Any reflective material can act as a mirror, because it will throw back enough light to form an image of its surroundings. The surface may be a plane, concave or convex. Planar or flat mirrors present a virtual image that reverses the object being reflected. Curved surfaces act more like lenses, without the aberrations to which glass lenses are prone. Nowadays such surfaces can be made from glass, metal, or plastic, often with a thin metal coating. Prisms can also act as mirrors.
Mirrors create a virtual image, which you can easily see in a hallway mirror, but they also produce a real image, which may not be detectable with diffuse lighting. If you place a single, bright filament bulb in front of a mirror, a reflection can be cast on a screen held between the two, a little above the bulb. The image of the bulb may seem to disappear once you remove the screen. If you keep looking at the space it once occupied and move away from the direct path of the light, however, you will be able to see the real image floating in that space.
Convex spherical mirrors, or fish-eyes, are used as rearview mirrors on cars or trucks. These form only a virtual image within the body of the mirror. A concave version is more common on magnifying makeup mirrors. Conic mirrors are parabolic or elliptic in shape, and will reflect perfect images from a certain distance only. Mirrors are also used as solar collectors and to focus military searchlights. In a Newtonian telescope, a conic mirror reflects an image backwards onto a retractable plane mirror, so the observer does not block any of the incoming light rays. Cassegrain telescopes are made from a pair of mirrors, one hyperbolic and the other paraboloid. The Cassegrain system provides a long focal length without taking up much space. Both these telescopes aid the detection of very distant stars.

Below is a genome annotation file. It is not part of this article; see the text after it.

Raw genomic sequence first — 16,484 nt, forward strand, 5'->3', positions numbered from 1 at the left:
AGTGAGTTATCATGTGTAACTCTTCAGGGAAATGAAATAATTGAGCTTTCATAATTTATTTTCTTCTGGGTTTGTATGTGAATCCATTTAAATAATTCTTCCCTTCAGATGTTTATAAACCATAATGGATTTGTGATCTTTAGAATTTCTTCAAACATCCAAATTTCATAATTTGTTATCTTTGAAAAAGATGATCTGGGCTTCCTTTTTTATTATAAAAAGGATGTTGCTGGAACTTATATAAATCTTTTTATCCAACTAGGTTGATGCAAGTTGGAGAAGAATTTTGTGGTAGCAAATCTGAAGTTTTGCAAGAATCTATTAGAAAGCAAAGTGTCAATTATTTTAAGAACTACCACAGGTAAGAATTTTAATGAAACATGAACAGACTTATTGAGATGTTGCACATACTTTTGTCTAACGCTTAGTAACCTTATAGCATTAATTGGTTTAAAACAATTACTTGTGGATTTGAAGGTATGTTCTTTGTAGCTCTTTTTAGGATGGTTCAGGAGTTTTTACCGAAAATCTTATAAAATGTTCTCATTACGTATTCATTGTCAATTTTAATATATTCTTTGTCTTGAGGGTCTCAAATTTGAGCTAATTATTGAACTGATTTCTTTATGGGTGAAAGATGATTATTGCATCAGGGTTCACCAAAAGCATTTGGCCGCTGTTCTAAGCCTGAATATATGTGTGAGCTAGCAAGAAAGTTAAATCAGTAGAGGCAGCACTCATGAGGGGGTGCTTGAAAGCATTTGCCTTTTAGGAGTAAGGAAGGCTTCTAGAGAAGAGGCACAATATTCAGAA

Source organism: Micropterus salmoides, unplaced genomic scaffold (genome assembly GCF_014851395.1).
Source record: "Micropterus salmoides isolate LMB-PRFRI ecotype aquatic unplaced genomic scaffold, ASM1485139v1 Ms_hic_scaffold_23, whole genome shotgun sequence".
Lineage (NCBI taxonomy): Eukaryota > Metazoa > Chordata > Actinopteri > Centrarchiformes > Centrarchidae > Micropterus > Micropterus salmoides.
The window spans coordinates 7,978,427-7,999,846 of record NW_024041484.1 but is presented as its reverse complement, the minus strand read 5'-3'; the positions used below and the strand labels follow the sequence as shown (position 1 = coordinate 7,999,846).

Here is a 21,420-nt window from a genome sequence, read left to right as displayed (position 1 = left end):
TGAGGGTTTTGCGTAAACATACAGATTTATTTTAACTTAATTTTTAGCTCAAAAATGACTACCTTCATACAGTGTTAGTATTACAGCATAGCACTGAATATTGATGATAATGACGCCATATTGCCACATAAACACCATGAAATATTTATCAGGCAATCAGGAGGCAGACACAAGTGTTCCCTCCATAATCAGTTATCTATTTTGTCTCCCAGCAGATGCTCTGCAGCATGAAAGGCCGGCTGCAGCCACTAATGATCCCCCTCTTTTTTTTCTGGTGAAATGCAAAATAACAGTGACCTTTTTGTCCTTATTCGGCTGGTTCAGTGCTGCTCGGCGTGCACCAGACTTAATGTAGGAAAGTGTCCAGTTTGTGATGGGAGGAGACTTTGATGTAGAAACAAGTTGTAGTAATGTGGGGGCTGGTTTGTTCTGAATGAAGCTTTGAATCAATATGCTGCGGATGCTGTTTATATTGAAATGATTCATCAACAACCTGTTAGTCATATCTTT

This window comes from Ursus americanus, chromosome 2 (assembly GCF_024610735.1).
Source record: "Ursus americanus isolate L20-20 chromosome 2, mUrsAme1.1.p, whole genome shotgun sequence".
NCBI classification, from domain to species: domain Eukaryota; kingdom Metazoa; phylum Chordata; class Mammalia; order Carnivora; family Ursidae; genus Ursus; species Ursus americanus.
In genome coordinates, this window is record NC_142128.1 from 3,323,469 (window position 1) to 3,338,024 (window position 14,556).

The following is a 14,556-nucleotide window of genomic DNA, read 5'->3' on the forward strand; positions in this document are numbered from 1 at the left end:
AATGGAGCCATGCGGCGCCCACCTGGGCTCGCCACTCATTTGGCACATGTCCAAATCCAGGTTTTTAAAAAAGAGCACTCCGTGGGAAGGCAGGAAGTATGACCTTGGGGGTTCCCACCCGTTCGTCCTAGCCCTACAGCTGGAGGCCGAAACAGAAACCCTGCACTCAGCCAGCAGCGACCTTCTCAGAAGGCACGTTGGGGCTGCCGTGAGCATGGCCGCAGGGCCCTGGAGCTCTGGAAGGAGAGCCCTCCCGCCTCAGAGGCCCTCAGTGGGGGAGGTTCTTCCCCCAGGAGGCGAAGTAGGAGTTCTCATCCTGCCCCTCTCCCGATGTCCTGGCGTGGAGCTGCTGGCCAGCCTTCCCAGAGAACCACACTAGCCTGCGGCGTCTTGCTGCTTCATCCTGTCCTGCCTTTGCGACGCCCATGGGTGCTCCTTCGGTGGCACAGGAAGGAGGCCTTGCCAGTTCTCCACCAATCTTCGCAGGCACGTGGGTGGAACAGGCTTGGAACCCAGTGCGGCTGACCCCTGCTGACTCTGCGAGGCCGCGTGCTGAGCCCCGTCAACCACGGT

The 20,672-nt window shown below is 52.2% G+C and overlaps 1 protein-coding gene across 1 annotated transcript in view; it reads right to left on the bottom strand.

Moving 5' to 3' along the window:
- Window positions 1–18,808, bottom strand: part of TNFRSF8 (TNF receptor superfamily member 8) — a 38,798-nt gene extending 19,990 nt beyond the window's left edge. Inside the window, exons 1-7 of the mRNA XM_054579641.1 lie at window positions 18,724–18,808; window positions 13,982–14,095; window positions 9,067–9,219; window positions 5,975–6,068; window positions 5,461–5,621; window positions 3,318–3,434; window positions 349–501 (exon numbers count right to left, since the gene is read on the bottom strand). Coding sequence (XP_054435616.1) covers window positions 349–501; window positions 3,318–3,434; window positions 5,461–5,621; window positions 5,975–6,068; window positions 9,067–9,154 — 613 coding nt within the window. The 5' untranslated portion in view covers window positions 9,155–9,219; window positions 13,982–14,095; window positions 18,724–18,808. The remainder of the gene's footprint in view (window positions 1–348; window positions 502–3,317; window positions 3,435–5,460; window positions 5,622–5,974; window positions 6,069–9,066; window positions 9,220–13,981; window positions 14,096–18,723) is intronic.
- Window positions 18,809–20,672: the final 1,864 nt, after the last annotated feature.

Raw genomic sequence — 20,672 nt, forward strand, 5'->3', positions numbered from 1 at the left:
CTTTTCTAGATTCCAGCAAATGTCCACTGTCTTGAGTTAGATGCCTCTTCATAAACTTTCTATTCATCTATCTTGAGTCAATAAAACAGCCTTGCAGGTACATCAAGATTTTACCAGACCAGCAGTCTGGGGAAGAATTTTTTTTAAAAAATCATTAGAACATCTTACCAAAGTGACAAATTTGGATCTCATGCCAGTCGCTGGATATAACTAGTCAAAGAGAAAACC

In the age of the Hubble Telescope, the mirrors for such giant structures often use as much as 20,000 lb (9,000 kg) of a Pyrex-like glass called borosilicate. Such a vast stretch of material, 7 yd (6.5 m) across, cannot be ground normally. Surface irregularities could too easily develop. The material is melted and whirled in a huge circular furnace until it settles into shape. Afterwards the exterior is polished by a computer-programmed machine, to avoid human error as much as possible.
Mirrors have not changed structurally in thousands of years, since the ancient Egyptians used the first known metal hand mirrors. The so-called "true mirror," which reflects a person's image without inverting it the way an ordinary looking-glass does, is actually made of two plane mirrors joined at a 90° angle to reflect a fused image. You can still make your own mirror for a small telescope by grinding two flat discs of glass together until the top piece becomes concave and the lower one convex. Both discs can then be finished separately with minute polishing.
See also Lens.